Mandy Norton loves her dolls. Every day, she likes to play with them in her yard. She names them and serves them tea. Mandy is in her own world–and she is being watched. From just beyond the bushes and out of her line of sight, she is being studied, and her every move is being noted. A man she cannot see is planning to take her from her yard and away from her family. He will use one of her favorite things to bring his plan to fruition–a doll. After carefully selecting a doll that matches her taste, he makes his move, and Mandy’s life and the lives of her family will never be the same.
Not Dead, by Anita Dickason, is the harrowing tale of the abduction of young Mandy Norton and the efforts made to bring her home. Mandy’s aunt, Ashely Logan, becomes involved from the moment she hears that her niece is missing. Ashley, also the editor of the local newspaper, deems herself an investigator and questions the local police department’s ability to handle her niece’s case. As the hours quickly begin to pass, Ashley forges her own path through the town from one suspect to another.
Dickason has managed to provide readers with a tale of horror–every parent’s nightmare. As the story progresses, readers are given more insight into the frustrating and heartbreaking process of trusting law enforcement to bring their daughter home safely. The introduction of Ashley, Mandy’s aunt, is more than helpful in driving home exactly how difficult the process of searching for a suspect can actually be. Ashley is the reader’s guide into the investigation process.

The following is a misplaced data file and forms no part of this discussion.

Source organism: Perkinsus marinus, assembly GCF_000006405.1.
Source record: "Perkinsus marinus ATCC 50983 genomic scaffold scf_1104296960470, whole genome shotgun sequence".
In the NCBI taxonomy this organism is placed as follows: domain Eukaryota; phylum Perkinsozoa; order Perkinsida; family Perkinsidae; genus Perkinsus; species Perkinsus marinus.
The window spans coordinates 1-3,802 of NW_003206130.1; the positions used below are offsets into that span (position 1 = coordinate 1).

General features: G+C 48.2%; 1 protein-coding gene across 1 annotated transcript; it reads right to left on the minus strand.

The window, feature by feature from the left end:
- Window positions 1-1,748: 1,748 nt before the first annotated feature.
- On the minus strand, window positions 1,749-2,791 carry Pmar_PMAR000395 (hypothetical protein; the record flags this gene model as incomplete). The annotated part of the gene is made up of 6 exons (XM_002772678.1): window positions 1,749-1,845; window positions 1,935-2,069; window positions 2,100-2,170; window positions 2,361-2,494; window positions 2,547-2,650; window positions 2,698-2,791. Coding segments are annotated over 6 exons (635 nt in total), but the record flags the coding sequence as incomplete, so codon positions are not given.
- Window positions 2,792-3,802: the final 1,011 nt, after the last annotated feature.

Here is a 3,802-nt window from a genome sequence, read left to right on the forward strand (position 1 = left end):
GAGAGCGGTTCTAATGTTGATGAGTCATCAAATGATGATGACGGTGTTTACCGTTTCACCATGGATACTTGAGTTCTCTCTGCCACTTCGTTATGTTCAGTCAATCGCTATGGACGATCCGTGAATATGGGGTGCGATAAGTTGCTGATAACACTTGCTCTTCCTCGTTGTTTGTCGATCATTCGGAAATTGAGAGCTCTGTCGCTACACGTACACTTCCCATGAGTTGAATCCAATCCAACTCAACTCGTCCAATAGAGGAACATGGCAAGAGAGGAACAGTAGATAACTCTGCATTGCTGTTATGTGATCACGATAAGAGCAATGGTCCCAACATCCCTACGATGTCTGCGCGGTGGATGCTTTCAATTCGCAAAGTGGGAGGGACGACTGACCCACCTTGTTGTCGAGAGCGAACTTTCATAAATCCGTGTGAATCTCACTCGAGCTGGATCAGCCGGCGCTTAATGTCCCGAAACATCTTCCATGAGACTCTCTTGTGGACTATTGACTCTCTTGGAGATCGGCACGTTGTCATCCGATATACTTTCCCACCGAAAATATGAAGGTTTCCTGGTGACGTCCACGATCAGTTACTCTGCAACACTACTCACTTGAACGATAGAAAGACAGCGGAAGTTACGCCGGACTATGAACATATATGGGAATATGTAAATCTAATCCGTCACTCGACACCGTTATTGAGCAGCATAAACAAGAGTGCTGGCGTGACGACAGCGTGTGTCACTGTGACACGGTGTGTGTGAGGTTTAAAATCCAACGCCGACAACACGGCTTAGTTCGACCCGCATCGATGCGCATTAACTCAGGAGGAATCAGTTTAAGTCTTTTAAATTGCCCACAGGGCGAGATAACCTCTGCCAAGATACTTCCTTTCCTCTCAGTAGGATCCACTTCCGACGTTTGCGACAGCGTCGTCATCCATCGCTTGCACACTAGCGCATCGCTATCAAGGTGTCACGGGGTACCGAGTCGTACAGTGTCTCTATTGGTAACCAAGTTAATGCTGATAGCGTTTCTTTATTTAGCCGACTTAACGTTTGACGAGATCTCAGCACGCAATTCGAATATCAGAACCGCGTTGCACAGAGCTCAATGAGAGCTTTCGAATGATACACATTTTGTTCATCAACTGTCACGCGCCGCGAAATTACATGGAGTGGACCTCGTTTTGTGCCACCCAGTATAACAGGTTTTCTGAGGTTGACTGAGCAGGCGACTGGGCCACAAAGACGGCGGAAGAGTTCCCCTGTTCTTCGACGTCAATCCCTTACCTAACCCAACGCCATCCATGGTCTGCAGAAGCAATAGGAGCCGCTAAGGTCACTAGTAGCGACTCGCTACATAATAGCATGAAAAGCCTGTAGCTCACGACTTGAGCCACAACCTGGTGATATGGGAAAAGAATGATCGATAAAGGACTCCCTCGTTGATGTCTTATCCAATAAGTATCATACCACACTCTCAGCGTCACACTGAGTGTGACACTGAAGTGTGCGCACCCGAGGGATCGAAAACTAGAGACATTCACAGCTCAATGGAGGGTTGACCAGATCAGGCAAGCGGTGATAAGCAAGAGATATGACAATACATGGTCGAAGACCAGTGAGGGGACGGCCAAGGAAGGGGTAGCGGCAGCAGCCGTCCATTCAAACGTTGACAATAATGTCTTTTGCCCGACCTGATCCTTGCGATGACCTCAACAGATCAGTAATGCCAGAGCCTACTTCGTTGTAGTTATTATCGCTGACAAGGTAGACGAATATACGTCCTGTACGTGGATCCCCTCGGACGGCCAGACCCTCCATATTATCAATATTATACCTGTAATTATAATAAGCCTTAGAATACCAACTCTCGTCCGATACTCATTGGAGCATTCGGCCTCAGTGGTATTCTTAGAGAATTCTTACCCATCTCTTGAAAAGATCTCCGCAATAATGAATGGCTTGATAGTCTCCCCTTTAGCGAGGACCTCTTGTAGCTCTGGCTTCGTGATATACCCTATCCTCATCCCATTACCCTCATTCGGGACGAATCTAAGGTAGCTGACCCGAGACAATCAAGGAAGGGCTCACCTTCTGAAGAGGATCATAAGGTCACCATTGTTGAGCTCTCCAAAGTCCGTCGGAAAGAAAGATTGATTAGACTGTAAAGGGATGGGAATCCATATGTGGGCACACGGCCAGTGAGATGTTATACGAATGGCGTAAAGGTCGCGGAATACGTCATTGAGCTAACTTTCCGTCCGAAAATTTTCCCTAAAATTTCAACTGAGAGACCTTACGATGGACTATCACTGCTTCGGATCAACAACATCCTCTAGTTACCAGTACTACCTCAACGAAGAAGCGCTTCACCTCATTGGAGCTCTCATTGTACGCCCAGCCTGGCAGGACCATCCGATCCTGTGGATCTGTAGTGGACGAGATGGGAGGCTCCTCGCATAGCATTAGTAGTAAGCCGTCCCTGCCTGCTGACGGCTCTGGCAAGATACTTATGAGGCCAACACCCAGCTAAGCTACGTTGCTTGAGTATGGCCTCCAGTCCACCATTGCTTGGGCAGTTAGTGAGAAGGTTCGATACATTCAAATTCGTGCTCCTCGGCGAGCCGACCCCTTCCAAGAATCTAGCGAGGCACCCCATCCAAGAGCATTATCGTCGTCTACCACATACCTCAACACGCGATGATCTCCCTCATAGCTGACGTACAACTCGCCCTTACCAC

The insight the author gives into the mind of little Mandy’s abductor is chilling. I can’t accurately describe the terror I felt as I read how Mandy’s abductor targeted her and methodically planned her kidnapping. What was even more terrifying was the background information readers are given at the outset–this man is a repeat offender and has honed these skills over time.
Not Dead, though fiction, provides a thorough look into police procedures and the rigorous work that takes place when a child has disappeared. The bulk of Dickason’s work in this book is focused on the investigation itself and Ashley’s part in that process. As a reader, I would have liked to have seen more of the experience from Mandy’s point of view. From one chapter to the next, readers watch the clues multiply, the suspects narrow, and the case grow closer to a conclusion, but we aren’t as privy to the life to which Mandy is subjected while she waits to be rescued.
Readers who seek a mystery with rich characters and prefer frighteningly realistic plots will be more than satisfied with Dickason’s work. Dickason’s characters are highly-developed and memorable. The twist ending is an added bonus to Dickason’s meticulously crafted mystery. I highly recommend Not Dead to any mystery fan looking for a new author to follow.
Pages: 238 | ASIN: B07ZMHYMDB